Nearly Half Of Ad Execs Don't Know Or Care About Using 'Fake News,' Big Brands Most Prone

Nearly half of ad executives surveyed recently about their advertising plans for “fake news” said they either don’t care or do not know what it is. Remarkably, the survey, conducted by Advertiser Perceptions Inc. among advertisers and agency executives, found that 7% willfully plan to advertise in -- and 8% said they don’t care either way about -- advertising media outlets they deem to be publishers of “fake” news content.

Nearly a third (29%) said they aren’t clear whether their ads run on fake news outlets or not.

Slightly more than half (56%) of ad executives said they actively avoid advertising on publishers they consider to be fake news outlets.

The survey found that avoidance of fake news outlets rises with the seniority of the ad executive surveyed, but that bigger-budget advertisers are more prone to use them.



By category, technology, consumer electronics and financial services marketers said they are most apt to avoid fake news outlets, while consumer packaged goods marketers were least sensitive to advertising in the genre.

The confusion and disposition of ad executives surveyed may have something to do with which news outlets they consider to be “fake.” Asked to list outlets that they deem disseminators of fake news, alt right news publisher Breitbart generated the highest response, with 21% of respondents citing it as “fake news” -- but remarkably, CNN ranked No. 2 with 11% of ad executives deeming it "fake news."

With the exception of CNN and BuzzFeed, none of the major news outlets called “fake news” by President Donald J. Trump made the list, including The New York Times and The Washington Post.

Editor’s note: After this article was published Advertiser Perceptions qualified the findings of the fake news outlets findings, noting that it was fielded as an “open-ended” question and that more than half of marketers did not respond to it.

“A very small number of marketers identified a few popular names like Breitbart, Infowars and The Onion,” a spokesman said, adding, “Surprisingly, even a few mainstream names came up, but the actual number of marketers who listed these media brands and companies was very small.”

7 comments about "Nearly Half Of Ad Execs Don't Know Or Care About Using 'Fake News,' Big Brands Most Prone".
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  1. Tom Tyler from GCTVTexas, April 4, 2017 at 4:18 p.m.

    The NYT and the WashPost certainly belong on the "Fake News" list, their political "reporting" is so biased and misleading that they could easily be accused of creating false news narratives.

  2. Paula Lynn from Who Else Unlimited, April 4, 2017 at 9:53 p.m.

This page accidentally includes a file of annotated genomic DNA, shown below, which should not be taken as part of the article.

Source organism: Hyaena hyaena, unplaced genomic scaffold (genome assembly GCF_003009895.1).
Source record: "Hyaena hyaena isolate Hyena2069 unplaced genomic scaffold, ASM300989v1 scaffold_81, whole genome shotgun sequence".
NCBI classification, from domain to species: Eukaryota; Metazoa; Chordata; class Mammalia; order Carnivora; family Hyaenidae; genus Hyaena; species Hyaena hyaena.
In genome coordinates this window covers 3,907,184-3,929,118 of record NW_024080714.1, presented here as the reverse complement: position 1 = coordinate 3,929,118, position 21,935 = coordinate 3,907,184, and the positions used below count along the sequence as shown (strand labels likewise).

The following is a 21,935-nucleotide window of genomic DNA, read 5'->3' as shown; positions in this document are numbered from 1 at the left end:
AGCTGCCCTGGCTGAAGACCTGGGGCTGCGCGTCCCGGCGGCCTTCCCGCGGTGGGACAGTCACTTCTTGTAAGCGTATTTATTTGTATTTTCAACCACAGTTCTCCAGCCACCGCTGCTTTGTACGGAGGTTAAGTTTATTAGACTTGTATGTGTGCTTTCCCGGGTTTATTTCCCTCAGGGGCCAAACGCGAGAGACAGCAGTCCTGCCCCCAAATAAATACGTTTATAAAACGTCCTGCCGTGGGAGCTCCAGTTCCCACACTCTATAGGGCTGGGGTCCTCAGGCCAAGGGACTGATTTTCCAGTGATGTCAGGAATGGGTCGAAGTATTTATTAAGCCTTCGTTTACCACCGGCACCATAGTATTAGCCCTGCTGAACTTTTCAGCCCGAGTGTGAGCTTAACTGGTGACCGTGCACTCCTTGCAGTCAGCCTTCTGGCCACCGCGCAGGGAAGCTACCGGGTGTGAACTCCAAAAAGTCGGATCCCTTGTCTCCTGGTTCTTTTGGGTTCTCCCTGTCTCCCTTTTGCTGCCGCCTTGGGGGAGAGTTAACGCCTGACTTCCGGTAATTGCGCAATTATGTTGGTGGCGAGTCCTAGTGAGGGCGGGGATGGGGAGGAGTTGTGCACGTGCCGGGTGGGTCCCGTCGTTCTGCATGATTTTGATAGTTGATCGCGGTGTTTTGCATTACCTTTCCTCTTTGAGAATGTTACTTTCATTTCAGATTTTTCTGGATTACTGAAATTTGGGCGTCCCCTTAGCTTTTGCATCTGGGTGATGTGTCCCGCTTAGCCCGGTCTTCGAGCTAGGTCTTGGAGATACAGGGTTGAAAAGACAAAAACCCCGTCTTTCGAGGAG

Disgrace cannot begin to describe them. May they all find their future jobs at Walmart with split schedules.

  3. Bob Gordon from The Auto Channel, April 5, 2017 at 3:37 p.m.

    This all started back in 1996 when the senior execs at the agencies and clients abdicated their responsbility because they had no clue what digital advertising was all about... and baby look at us now....

  4. M Cohen from marshall cohen associates, April 5, 2017 at 4:45 p.m.

    Joe,  I know I am a broken record.....but......Not a bad idea to always inform the reader of how the sample was "recruited," the sample size, the dates of interviewing, and the actual questions asked, when reporting on a "research" study.  What's the harm in that?  In the old days, we used to call these the "CASRO Guidelines" that all reputable research firms provided freely to journalists.

  5. Ed Papazian from Media Dynamics Inc, April 5, 2017 at 5:24 p.m.

    Joe, I think that Marshall is right---especially about how the sample was defined and contacted as a clue to whether it was representative---many are not.

  6. Joe Mandese from MediaPost, April 5, 2017 at 6:40 p.m.

    @Marshall & Ed: I don’t disagree that it is best practice to provide readers with methodology and sample information when reporting on survey-based research. We always try to do that. In this case, this was all the information we could get from the source of the research and we made a decision that it was still worth publishing. News reporting is not an exact science and we are constantly making judgement calls about the veracity of sources and the information they share and how to contextualize it for readers. I’m sorry if we let you down in this case. But you can get too extreme about it too. When I worked at Ad Age in the early 1990s, they had a requirement that every story about statistical research had to have the margin of error in it. For a guy who wrote regularly about TV ratings, it got a little obnoxious for me -- and I think for many readers. I'll try to do a better job in the future.

  7. M Cohen from marshall cohen associates replied, April 5, 2017 at 7:57 p.m.

    Joe, my friend, you do a much better job than most and we researchers appreciate it.  It is bizarre, however, to read about a survey regarding "fake news" and then to not know anything about the research that led to those conclusions.  And I know you "try" to get research companies to offer up their methodology.  But when it is not so wonderful, they don't realy want to reveal it.  And I understand your reluctance to pounce on them.  

    As I used to say....Do not teach a pig to sing.  It's a waste of your time and it annoys the pig.  

    Oh well.  Onward.

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